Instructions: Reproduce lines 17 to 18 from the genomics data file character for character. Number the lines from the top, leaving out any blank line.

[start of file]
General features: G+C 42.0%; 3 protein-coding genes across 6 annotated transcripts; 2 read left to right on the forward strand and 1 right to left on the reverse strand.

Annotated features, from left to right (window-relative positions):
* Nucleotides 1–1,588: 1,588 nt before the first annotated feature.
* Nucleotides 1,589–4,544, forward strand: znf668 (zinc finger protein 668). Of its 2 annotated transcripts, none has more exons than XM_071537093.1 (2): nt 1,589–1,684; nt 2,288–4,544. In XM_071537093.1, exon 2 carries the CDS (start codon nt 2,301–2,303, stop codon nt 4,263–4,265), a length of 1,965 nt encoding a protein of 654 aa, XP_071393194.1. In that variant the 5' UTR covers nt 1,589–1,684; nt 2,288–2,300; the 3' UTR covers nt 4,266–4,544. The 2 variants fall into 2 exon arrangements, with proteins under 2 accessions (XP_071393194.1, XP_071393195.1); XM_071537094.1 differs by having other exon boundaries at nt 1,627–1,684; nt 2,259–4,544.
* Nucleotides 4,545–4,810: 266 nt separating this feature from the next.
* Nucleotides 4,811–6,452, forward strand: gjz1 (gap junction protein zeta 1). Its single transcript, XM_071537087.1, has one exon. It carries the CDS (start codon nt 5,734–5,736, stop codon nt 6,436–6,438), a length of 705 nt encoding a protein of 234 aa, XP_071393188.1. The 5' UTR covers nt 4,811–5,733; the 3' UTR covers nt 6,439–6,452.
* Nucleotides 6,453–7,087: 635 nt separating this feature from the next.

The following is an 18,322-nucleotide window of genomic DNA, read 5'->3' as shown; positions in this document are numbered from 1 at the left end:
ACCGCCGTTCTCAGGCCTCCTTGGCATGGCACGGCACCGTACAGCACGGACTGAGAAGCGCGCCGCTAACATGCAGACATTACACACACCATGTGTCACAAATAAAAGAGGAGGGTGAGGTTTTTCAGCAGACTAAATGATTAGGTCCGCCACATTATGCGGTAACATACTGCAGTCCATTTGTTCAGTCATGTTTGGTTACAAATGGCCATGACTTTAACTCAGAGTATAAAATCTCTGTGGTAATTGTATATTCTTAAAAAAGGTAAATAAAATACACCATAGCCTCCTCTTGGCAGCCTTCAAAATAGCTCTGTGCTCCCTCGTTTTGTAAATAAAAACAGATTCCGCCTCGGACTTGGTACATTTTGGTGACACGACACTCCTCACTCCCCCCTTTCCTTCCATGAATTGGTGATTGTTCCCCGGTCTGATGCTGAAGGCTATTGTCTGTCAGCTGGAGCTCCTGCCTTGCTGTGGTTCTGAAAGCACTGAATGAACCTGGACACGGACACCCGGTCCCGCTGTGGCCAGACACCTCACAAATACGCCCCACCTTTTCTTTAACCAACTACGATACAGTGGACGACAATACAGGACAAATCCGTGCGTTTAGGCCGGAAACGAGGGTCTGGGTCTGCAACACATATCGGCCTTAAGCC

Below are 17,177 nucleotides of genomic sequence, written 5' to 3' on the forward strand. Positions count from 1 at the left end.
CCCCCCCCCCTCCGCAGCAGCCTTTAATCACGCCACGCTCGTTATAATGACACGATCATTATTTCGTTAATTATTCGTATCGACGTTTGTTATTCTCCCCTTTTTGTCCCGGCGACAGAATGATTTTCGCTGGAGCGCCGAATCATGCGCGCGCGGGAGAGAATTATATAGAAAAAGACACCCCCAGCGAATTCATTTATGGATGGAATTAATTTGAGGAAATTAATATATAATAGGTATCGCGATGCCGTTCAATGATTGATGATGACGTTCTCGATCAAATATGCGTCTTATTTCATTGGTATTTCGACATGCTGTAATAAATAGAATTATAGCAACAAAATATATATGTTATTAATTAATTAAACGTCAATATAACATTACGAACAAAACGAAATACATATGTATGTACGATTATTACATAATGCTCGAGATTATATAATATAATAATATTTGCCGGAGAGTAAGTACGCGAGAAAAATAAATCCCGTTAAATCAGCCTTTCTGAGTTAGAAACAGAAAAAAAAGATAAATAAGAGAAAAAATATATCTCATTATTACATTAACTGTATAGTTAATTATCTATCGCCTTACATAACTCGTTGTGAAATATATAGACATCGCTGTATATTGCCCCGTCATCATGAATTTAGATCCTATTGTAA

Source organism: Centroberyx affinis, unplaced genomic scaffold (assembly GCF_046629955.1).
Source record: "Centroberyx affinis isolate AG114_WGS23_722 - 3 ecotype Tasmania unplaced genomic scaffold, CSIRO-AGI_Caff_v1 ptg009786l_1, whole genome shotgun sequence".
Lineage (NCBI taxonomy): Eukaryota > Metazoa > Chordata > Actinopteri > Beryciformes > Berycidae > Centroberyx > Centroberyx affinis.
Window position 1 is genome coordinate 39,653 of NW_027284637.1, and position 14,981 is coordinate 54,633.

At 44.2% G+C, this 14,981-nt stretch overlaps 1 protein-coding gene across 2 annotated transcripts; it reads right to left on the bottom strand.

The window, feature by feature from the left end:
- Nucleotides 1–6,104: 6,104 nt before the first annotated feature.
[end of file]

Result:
The window, feature by feature from the left end:
- Nucleotides 1–6,104: 6,104 nt before the first annotated feature.